Tortillas: A Cultural History

There had been a discussion in class of how Mexican people nowadays consider themselves independent of indigenous people and how indigenous culture reflects more of the past than it does the present. Though there is still a population of individuals embracing their indigeneity and living by their unique values, they can often be looked down upon or taken advantage of due to living in poverty. In Tortillas: A Cultural History, author Paula E. Morton illustrates how the Spanish had conquered Tenochtitlán and how life under their rule impacted the Aztec people.

 “Stone by stone, plot by plot, the Spaniards dismantled the heart of the Aztec world, Tenochtitlán, and on top of the ruins built the capital of New Spain, Mexico City. Within three years Spanish bakers baked wheat bread in brick ovens and swine roamed the street… For the diminished Aztec population, most of whom died or fled, their prized city was no longer home, forced by the foreigners to adapt to new food, religion, politics and economics based around an alien language.” (39-40)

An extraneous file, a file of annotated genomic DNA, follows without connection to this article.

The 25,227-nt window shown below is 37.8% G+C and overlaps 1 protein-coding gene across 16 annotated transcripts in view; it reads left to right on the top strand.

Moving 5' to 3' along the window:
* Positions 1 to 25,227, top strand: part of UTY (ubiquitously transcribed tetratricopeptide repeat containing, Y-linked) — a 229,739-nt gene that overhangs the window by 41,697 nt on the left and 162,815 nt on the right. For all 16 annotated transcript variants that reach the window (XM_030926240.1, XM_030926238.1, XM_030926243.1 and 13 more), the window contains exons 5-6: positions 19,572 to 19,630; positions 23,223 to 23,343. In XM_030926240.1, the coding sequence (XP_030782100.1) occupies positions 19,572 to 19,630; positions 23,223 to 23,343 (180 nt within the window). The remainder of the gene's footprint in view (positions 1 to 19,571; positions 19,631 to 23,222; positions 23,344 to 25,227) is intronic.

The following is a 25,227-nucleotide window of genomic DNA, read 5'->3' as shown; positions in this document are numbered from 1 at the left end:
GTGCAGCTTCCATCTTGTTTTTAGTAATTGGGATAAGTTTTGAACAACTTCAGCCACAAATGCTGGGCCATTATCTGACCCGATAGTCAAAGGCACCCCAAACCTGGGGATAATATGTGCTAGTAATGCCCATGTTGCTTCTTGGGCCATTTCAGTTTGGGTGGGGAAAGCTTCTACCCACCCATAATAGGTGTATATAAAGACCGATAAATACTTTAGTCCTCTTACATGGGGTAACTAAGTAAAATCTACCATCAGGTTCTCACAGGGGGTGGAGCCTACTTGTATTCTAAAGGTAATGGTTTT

It makes sense why many people leave the culture of the Aztecs behind as a thing of the past even though they themselves harbor indigenous blood. In the short time span of three years, the Spanish was able to dominate the Aztec people and demand for a change in their tradition and lifestyle. The Europeans, with a large range of domesticated animals and livestock and their technology, represent a type of societal progression that once enacted is impossible to go back on. Suddenly, living as an Aztec would seemed to be going backwards. Presently, indigenous people still live in poverty though they have successfully fought for rights to maintain their language and culture. Holding onto these steadfast way of life, they prove that their values hadn’t died off but are still very much alive today.

 

Work Cited:

Morton, Paula E. Tortillas: a Cultural History. University of New Mexico Press, 2014.

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